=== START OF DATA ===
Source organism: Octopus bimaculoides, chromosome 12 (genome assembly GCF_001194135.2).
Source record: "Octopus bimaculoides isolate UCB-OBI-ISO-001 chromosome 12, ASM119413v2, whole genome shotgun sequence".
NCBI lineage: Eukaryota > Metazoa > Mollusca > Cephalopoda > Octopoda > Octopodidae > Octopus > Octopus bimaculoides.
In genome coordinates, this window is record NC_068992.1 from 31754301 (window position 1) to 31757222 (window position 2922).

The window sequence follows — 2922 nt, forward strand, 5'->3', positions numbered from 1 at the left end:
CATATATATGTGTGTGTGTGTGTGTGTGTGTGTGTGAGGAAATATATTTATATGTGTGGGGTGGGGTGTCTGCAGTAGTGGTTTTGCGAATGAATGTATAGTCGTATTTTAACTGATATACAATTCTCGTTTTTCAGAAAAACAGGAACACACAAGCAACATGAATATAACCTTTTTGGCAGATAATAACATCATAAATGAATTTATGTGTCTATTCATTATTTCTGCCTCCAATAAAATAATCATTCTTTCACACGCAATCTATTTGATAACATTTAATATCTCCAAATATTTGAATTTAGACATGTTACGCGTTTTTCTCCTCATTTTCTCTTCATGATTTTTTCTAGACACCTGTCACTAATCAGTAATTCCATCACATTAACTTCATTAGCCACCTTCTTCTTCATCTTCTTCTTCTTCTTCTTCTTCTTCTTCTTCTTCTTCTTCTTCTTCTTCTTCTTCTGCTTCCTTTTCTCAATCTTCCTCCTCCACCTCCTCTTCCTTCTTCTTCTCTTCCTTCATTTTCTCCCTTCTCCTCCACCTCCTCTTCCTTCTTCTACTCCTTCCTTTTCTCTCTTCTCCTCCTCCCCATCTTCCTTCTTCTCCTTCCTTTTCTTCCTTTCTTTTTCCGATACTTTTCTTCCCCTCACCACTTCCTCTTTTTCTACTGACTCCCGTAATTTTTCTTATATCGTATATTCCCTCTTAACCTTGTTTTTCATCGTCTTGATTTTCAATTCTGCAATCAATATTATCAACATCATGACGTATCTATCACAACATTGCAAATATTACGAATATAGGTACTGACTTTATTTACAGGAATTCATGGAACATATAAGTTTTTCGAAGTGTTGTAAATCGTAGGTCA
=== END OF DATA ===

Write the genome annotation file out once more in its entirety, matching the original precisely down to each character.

Source organism: Octopus bimaculoides, chromosome 12 (genome assembly GCF_001194135.2).
Source record: "Octopus bimaculoides isolate UCB-OBI-ISO-001 chromosome 12, ASM119413v2, whole genome shotgun sequence".
NCBI lineage: Eukaryota > Metazoa > Mollusca > Cephalopoda > Octopoda > Octopodidae > Octopus > Octopus bimaculoides.
In genome coordinates, this window is record NC_068992.1 from 31754301 (window position 1) to 31757222 (window position 2922).

The window sequence follows — 2922 nt, forward strand, 5'->3', positions numbered from 1 at the left end:
CATATATATGTGTGTGTGTGTGTGTGTGTGTGTGTGAGGAAATATATTTATATGTGTGGGGTGGGGTGTCTGCAGTAGTGGTTTTGCGAATGAATGTATAGTCGTATTTTAACTGATATACAATTCTCGTTTTTCAGAAAAACAGGAACACACAAGCAACATGAATATAACCTTTTTGGCAGATAATAACATCATAAATGAATTTATGTGTCTATTCATTATTTCTGCCTCCAATAAAATAATCATTCTTTCACACGCAATCTATTTGATAACATTTAATATCTCCAAATATTTGAATTTAGACATGTTACGCGTTTTTCTCCTCATTTTCTCTTCATGATTTTTTCTAGACACCTGTCACTAATCAGTAATTCCATCACATTAACTTCATTAGCCACCTTCTTCTTCATCTTCTTCTTCTTCTTCTTCTTCTTCTTCTTCTTCTTCTTCTTCTTCTTCTTCTTCTGCTTCCTTTTCTCAATCTTCCTCCTCCACCTCCTCTTCCTTCTTCTTCTCTTCCTTCATTTTCTCCCTTCTCCTCCACCTCCTCTTCCTTCTTCTACTCCTTCCTTTTCTCTCTTCTCCTCCTCCCCATCTTCCTTCTTCTCCTTCCTTTTCTTCCTTTCTTTTTCCGATACTTTTCTTCCCCTCACCACTTCCTCTTTTTCTACTGACTCCCGTAATTTTTCTTATATCGTATATTCCCTCTTAACCTTGTTTTTCATCGTCTTGATTTTCAATTCTGCAATCAATATTATCAACATCATGACGTATCTATCACAACATTGCAAATATTACGAATATAGGTACTGACTTTATTTACAGGAATTCATGGAACATATAAGTTTTTCGAAGTGTTGTAAATCGTAGGTCA